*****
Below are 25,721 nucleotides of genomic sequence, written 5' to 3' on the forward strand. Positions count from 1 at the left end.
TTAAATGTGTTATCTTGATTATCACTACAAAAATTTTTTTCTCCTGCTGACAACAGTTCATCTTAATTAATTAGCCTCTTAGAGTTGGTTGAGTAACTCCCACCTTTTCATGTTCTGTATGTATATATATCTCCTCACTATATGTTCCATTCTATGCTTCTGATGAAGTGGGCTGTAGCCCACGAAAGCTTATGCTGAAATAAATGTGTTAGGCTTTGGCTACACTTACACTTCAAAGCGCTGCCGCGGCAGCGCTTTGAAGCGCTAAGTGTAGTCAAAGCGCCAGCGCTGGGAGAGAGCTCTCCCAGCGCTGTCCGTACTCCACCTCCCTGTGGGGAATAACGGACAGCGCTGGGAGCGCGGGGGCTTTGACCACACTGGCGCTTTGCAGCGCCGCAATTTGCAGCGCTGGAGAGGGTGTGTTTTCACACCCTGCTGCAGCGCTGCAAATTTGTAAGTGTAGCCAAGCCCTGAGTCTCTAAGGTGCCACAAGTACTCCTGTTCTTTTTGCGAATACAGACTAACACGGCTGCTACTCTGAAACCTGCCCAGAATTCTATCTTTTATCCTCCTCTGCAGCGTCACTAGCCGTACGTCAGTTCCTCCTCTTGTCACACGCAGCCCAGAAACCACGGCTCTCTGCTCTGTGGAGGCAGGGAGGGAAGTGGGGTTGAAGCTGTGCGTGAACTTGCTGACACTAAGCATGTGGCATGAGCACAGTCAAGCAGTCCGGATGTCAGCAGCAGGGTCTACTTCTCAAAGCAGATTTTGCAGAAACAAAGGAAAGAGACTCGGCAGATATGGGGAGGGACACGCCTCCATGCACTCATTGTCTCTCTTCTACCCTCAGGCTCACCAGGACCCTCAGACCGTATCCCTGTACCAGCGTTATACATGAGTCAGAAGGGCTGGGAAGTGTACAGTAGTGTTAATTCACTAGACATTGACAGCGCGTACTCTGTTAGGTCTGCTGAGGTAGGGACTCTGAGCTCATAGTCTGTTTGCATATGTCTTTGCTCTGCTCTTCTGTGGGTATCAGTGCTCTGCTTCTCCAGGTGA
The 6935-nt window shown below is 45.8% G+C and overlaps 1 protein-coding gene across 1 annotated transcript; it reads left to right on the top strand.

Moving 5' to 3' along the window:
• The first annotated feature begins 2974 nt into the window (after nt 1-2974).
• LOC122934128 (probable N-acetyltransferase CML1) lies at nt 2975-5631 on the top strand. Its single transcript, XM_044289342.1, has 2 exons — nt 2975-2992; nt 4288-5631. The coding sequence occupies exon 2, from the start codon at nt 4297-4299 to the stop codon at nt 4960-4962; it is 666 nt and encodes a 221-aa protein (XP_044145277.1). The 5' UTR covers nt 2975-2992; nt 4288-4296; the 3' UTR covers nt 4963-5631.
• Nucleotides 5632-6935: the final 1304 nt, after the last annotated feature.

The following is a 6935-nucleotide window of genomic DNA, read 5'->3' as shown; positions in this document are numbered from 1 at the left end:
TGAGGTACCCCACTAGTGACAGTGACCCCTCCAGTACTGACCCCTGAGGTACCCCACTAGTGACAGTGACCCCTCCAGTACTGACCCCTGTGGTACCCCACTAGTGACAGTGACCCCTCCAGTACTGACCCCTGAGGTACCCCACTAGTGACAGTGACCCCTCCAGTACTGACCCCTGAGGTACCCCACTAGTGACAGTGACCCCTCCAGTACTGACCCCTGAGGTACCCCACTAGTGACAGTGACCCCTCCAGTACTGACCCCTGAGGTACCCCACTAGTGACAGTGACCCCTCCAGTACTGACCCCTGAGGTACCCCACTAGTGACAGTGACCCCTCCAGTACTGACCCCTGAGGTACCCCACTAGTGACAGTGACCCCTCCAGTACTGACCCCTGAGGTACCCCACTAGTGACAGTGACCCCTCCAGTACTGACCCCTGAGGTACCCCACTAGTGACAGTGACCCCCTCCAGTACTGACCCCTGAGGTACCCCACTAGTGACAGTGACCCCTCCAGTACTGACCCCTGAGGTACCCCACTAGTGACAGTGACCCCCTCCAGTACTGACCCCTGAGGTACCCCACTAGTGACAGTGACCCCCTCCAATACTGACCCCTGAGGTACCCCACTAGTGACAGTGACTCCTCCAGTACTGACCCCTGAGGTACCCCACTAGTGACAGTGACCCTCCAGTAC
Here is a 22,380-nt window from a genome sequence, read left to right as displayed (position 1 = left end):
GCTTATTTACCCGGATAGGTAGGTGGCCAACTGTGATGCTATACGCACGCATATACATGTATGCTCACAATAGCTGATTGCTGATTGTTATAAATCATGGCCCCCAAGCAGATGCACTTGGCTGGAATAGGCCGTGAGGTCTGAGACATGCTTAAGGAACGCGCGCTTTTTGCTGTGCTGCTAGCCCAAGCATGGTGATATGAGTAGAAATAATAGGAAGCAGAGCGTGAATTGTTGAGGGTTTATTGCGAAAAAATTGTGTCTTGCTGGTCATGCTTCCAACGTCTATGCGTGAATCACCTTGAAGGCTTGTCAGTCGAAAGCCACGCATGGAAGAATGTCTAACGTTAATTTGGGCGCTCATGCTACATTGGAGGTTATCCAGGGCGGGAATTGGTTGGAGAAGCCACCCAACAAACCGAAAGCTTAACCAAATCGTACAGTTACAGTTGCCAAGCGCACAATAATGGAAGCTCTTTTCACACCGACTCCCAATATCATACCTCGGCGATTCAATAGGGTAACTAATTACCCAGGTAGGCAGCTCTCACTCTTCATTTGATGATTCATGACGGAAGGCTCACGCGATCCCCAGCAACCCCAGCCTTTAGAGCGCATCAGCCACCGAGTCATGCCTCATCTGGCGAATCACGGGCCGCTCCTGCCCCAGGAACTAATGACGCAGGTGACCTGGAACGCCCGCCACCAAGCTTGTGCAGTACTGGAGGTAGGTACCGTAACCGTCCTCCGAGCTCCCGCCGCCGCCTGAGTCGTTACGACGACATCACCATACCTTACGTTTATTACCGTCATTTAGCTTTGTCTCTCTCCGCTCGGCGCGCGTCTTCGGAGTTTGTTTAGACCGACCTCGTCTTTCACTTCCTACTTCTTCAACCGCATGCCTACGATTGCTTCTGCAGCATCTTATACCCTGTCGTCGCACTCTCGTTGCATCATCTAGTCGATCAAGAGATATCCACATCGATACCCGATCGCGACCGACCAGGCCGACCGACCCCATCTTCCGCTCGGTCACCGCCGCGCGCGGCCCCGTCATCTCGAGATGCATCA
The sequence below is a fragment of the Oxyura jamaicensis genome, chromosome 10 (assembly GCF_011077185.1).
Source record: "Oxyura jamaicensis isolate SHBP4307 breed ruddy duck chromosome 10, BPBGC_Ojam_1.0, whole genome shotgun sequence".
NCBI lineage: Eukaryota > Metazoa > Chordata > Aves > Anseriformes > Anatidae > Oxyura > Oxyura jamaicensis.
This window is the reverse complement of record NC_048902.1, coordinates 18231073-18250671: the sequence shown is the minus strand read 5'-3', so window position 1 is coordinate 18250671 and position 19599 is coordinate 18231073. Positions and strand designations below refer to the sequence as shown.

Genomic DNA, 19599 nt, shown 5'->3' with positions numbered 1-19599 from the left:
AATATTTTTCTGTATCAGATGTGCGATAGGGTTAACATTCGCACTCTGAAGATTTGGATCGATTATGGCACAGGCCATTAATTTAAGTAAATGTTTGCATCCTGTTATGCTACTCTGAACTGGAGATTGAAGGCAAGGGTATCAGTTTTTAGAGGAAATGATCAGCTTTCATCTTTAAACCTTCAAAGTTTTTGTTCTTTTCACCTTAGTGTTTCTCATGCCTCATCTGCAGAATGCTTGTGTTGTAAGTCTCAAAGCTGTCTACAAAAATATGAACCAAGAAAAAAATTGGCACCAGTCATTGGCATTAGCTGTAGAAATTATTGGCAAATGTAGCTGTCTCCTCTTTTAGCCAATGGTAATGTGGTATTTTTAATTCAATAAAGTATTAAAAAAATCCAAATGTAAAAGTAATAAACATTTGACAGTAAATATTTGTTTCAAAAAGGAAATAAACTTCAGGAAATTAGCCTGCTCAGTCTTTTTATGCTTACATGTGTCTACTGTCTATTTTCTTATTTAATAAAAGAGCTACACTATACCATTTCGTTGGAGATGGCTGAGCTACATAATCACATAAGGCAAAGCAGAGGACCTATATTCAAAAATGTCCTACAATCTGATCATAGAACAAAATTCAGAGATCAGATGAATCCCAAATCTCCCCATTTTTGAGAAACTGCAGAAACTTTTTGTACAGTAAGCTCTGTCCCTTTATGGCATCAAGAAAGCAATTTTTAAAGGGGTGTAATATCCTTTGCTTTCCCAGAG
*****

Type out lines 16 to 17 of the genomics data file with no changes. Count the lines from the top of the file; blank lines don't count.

Genomic DNA, 19599 nt, shown 5'->3' with positions numbered 1-19599 from the left:
AATATTTTTCTGTATCAGATGTGCGATAGGGTTAACATTCGCACTCTGAAGATTTGGATCGATTATGGCACAGGCCATTAATTTAAGTAAATGTTTGCATCCTGTTATGCTACTCTGAACTGGAGATTGAAGGCAAGGGTATCAGTTTTTAGAGGAAATGATCAGCTTTCATCTTTAAACCTTCAAAGTTTTTGTTCTTTTCACCTTAGTGTTTCTCATGCCTCATCTGCAGAATGCTTGTGTTGTAAGTCTCAAAGCTGTCTACAAAAATATGAACCAAGAAAAAAATTGGCACCAGTCATTGGCATTAGCTGTAGAAATTATTGGCAAATGTAGCTGTCTCCTCTTTTAGCCAATGGTAATGTGGTATTTTTAATTCAATAAAGTATTAAAAAAATCCAAATGTAAAAGTAATAAACATTTGACAGTAAATATTTGTTTCAAAAAGGAAATAAACTTCAGGAAATTAGCCTGCTCAGTCTTTTTATGCTTACATGTGTCTACTGTCTATTTTCTTATTTAATAAAAGAGCTACACTATACCATTTCGTTGGAGATGGCTGAGCTACATAATCACATAAGGCAAAGCAGAGGACCTATATTCAAAAATGTCCTACAATCTGATCATAGAACAAAATTCAGAGATCAGATGAATCCCAAATCTCCCCATTTTTGAGAAACTGCAGAAACTTTTTGTACAGTAAGCTCTGTCCCTTTATGGCATCAAGAAAGCAATTTTTAAAGGGGTGTAATATCCTTTGCTTTCCCAGAG